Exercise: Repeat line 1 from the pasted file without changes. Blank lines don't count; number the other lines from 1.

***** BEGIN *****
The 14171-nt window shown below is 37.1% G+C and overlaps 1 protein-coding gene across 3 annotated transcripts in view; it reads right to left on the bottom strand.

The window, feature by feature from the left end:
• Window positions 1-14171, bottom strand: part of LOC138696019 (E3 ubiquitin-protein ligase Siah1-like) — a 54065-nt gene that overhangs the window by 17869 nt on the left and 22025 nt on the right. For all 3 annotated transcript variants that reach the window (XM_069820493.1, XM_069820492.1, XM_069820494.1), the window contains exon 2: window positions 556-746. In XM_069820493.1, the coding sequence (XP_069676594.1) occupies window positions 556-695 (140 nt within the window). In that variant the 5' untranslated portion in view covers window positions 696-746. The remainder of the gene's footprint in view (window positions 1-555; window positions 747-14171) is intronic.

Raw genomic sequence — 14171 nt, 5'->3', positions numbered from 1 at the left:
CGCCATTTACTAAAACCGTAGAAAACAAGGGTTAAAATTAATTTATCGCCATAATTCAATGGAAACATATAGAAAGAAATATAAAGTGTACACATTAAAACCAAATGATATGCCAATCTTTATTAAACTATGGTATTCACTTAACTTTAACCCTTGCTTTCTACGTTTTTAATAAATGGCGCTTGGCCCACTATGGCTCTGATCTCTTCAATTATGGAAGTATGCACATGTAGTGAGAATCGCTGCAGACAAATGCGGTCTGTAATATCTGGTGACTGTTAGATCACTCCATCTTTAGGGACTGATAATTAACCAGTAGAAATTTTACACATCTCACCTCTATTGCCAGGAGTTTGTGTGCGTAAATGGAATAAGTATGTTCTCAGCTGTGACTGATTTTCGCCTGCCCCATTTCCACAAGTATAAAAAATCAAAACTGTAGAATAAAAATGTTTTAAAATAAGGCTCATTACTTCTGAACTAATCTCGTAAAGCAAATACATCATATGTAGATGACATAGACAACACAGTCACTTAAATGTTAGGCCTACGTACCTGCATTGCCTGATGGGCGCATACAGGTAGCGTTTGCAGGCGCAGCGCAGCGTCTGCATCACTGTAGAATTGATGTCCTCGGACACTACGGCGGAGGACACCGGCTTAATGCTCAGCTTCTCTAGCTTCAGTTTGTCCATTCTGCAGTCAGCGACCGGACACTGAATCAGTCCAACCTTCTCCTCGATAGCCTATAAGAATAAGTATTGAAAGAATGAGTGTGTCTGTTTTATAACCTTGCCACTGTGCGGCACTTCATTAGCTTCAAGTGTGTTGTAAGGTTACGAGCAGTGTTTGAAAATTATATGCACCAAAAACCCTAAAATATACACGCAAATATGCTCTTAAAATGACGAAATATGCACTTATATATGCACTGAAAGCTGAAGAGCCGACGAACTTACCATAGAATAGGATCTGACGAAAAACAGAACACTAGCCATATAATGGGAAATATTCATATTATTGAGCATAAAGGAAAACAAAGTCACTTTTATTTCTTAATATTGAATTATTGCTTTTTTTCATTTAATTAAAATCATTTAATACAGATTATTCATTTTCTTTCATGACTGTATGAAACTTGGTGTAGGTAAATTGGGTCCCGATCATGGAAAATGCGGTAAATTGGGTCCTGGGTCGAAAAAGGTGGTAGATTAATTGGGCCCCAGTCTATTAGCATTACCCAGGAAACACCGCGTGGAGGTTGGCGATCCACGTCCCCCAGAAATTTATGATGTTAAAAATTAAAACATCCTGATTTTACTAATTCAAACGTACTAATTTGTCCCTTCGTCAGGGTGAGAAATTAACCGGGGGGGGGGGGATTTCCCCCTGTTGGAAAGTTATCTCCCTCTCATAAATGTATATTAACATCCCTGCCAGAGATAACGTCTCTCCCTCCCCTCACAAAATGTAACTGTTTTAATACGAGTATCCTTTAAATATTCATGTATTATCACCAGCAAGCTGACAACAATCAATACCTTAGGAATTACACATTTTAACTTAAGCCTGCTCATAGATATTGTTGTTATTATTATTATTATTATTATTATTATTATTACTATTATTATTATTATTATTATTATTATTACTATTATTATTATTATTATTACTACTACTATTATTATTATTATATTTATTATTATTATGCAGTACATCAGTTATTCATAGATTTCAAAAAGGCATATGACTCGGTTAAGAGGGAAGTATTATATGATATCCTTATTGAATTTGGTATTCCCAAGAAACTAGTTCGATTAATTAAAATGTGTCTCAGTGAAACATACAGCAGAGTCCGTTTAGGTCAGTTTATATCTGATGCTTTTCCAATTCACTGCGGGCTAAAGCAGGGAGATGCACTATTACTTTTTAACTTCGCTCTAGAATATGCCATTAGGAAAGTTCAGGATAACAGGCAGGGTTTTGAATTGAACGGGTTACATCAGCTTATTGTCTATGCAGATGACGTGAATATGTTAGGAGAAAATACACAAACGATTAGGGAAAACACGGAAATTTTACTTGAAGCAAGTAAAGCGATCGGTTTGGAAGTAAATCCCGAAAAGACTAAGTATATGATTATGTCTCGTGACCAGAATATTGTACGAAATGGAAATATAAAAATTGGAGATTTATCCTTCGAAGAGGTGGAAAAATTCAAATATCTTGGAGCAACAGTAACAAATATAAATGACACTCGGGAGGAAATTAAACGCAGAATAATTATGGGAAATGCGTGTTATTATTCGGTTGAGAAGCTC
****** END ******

The 14171-nt window shown below is 37.1% G+C and overlaps 1 protein-coding gene across 3 annotated transcripts in view; it reads right to left on the bottom strand.